Nebraska is recognized as one of the "Red States." However, the overall Government and Public Services of Nebraska have to rate it as likely the most "Socialistic" State in the United States. This is not bad! Follow along and look at the make up of much of the States' Utilities and the benefit to the public.
Let's start with the "Metropolitan Utilities District" of Omaha. Affectionately called "MUD", it is a customer owned utility. The firms website (www.mudomaha.com) provides information on the Utility:
"The Nebraska Legislature created the Metropolitan Utilities District in the early 1900s as a political subdivision of the State to provide water and natural gas to the metropolitan Omaha area.....
The District is governed by a board of seven directors, elected by our customer-owners. (Emphasis added)
Our mission is to provide customers low-cost, high-quality natural gas and safe drinking water at a cost consistent with sound management practices.
Besides providing natural gas and water service, we also provide a cost-saving service to municipalities by collecting sewer use and trash pick-up fees."
Residents of Omaha and surrounding communities benefit greatly through low cost water, natural gas and sewer fees. Whereas private companies exist almost solely to make profits, the Board of Directors will soon be voted out of office if they fail to control costs to the customers.
Next, let's consider the "Omaha Public Power District". As their web site (www.oppd.com) states:
"The Omaha Public Power District is one of the largest publicly owned electric utilities in the United States, serving more than 340,000 customers in 13 southeast Nebraska counties. It was organized as a political subdivision of the State of Nebraska in 1946. Policies and rates are set by an eight-member Board of Directors elected by the people in the areas served." (Emphasis added).
Again, the customers benefit greatly through low electrical rates. Although rates can vary by season and other factors, they generally run around $0.068885 per Kilowatt hour for residential use. Tell that to East Coast victims of Edison and other commercial utilities. Again, frivolous spending by the Utility is quickly squashed via public election of the Board of Directors. Do a poor job; be replaced!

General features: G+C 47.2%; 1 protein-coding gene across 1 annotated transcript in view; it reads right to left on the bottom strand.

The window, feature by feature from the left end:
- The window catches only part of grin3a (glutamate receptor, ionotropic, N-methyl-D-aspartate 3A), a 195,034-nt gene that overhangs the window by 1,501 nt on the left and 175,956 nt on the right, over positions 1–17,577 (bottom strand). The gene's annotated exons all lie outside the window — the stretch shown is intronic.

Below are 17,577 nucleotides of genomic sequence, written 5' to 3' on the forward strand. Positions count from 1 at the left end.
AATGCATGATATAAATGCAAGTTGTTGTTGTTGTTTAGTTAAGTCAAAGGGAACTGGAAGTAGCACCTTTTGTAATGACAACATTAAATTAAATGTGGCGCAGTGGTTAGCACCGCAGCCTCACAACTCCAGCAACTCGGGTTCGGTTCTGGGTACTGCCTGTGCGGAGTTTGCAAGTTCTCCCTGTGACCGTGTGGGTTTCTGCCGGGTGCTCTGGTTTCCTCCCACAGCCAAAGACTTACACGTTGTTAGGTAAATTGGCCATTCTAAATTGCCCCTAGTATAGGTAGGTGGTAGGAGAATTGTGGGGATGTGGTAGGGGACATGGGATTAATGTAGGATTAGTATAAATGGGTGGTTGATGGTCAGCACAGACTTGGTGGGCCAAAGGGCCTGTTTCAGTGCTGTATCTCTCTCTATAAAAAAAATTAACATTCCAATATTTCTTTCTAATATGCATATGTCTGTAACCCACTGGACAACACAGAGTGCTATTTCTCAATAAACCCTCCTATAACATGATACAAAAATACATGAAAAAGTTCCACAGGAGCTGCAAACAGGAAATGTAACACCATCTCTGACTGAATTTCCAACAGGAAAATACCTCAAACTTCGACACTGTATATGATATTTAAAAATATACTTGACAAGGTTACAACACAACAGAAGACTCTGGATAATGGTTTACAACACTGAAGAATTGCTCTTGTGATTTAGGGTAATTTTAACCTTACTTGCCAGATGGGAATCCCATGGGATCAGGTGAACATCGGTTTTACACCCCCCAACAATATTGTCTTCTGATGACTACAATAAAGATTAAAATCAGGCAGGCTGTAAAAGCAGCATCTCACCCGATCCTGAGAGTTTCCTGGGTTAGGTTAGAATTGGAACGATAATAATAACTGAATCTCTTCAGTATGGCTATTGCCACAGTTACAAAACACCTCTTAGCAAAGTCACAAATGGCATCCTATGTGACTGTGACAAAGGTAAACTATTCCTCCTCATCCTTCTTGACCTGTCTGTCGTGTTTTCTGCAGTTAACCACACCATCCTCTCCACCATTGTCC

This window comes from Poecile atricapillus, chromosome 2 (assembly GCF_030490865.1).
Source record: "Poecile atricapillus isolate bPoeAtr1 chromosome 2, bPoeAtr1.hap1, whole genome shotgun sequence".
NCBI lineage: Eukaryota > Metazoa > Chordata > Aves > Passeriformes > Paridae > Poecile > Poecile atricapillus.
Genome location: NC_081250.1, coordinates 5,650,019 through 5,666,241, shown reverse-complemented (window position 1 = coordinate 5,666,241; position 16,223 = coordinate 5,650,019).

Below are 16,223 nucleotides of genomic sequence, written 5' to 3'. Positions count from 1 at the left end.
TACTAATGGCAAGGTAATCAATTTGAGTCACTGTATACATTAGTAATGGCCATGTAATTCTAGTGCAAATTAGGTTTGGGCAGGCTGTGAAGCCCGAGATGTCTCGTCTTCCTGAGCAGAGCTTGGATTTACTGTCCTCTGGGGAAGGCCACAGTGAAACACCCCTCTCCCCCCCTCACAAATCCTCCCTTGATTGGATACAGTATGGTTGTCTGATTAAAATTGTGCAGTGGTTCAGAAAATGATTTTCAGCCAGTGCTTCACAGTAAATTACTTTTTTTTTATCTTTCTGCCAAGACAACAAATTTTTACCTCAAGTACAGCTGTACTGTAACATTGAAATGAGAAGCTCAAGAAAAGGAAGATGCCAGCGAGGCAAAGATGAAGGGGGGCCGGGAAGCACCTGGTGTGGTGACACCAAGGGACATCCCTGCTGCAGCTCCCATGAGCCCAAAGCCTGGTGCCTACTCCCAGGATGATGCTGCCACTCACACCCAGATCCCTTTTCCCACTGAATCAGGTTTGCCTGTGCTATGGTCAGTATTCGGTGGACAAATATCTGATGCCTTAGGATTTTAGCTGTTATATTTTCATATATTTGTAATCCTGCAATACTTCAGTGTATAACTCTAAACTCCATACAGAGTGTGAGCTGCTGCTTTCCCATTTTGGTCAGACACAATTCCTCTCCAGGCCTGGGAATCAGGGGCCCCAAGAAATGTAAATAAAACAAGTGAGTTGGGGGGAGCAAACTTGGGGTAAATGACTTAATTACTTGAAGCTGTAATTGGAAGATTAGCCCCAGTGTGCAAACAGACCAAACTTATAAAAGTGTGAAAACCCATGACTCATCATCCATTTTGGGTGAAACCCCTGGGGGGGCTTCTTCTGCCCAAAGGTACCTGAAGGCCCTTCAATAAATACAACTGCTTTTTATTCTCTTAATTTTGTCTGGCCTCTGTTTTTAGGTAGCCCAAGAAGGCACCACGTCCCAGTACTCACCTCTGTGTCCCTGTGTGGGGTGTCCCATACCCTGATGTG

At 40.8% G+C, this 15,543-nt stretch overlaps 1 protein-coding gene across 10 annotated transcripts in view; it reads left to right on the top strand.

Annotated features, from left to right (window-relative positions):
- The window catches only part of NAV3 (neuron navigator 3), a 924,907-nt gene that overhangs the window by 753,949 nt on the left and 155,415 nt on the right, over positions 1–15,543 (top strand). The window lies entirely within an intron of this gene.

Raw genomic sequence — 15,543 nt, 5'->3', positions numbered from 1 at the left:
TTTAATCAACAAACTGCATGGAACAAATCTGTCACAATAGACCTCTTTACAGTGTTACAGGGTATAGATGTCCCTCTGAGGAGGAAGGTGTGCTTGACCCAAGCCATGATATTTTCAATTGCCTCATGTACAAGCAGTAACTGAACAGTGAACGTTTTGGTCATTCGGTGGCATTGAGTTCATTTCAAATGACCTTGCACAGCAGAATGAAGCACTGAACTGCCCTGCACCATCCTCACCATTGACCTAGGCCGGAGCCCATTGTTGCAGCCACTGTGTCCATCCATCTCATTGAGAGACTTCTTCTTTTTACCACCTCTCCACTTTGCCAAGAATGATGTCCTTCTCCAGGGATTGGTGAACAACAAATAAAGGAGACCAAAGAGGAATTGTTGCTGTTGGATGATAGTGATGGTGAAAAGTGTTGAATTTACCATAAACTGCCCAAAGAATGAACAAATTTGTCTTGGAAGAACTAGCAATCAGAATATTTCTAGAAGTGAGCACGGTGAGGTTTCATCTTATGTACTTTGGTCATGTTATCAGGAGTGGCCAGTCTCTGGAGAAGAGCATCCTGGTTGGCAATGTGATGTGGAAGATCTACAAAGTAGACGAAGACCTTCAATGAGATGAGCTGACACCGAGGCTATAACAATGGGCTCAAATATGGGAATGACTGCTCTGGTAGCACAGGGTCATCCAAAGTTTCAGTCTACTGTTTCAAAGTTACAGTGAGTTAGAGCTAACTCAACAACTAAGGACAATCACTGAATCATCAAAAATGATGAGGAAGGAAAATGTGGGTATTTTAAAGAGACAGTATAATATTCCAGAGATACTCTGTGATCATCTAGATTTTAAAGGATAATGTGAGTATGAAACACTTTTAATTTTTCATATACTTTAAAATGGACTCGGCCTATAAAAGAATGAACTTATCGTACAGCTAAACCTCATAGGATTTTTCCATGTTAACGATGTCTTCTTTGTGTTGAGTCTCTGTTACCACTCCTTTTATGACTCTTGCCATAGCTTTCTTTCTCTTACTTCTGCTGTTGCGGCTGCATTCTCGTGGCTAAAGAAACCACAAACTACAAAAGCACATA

Much of the rest of the State is served by Nebraska Public Power District. (www.nppd.com) As their web site states:
"Nebraska Public Power District is Nebraska's largest electric utility, with a chartered territory including all or parts of 91 of Nebraska's 93 counties. It was formed on Jan. 1, 1970, when Consumers Public Power District, Platte Valley Public Power and Irrigation District (PVPPID) and Nebraska Public Power System merged to become Nebraska Public Power District. Merger properties also included assets formerly operated by Loup River Public Power District. NPPD is a public corporation and political subdivision of the state of Nebraska. The utility is governed by an 11-member Board of Directors, who are popularly elected from NPPD's chartered territory." (emphasis added)
Again, the Board of Directors answer directly to the voter, providing strong encouragement for strict financial management.
As an aside, the electrical utilities in Nebraska were initially driven to be publicly owned as few or no commercial utilities wanted the expenditures to place thousands of miles of lines to serve a relatively few customers. The Rural Electrification Association figured strongly in the early days of providing electricity to the rural areas. The REA website describes the situation in their statement:
"Although nearly 90 percent of urban dwellers had electricity by the 1930s, only ten percent of rural dwellers did. Private utility companies, who supplied electric power to most of the nation's consumers, argued that it was too expensive to string electric lines to isolated rural farmsteads."
Back to Omaha and the Metro Area Transit (MAT). MAT is again, a Government owned facility. Their website (www.metroareatransit.com) provides information about the organization of the operations: